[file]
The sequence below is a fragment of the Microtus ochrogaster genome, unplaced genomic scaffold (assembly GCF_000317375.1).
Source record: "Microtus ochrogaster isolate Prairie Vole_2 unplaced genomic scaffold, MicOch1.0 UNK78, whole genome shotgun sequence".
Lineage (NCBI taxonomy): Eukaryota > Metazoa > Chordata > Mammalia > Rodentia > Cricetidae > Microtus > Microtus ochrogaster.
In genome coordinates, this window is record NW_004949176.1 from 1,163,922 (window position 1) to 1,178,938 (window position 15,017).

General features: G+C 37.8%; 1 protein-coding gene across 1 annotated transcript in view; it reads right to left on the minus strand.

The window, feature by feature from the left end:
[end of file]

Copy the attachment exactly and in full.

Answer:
The sequence below is a fragment of the Microtus ochrogaster genome, unplaced genomic scaffold (assembly GCF_000317375.1).
Source record: "Microtus ochrogaster isolate Prairie Vole_2 unplaced genomic scaffold, MicOch1.0 UNK78, whole genome shotgun sequence".
Lineage (NCBI taxonomy): Eukaryota > Metazoa > Chordata > Mammalia > Rodentia > Cricetidae > Microtus > Microtus ochrogaster.
In genome coordinates, this window is record NW_004949176.1 from 1,163,922 (window position 1) to 1,178,938 (window position 15,017).

General features: G+C 37.8%; 1 protein-coding gene across 1 annotated transcript in view; it reads right to left on the minus strand.

The window, feature by feature from the left end: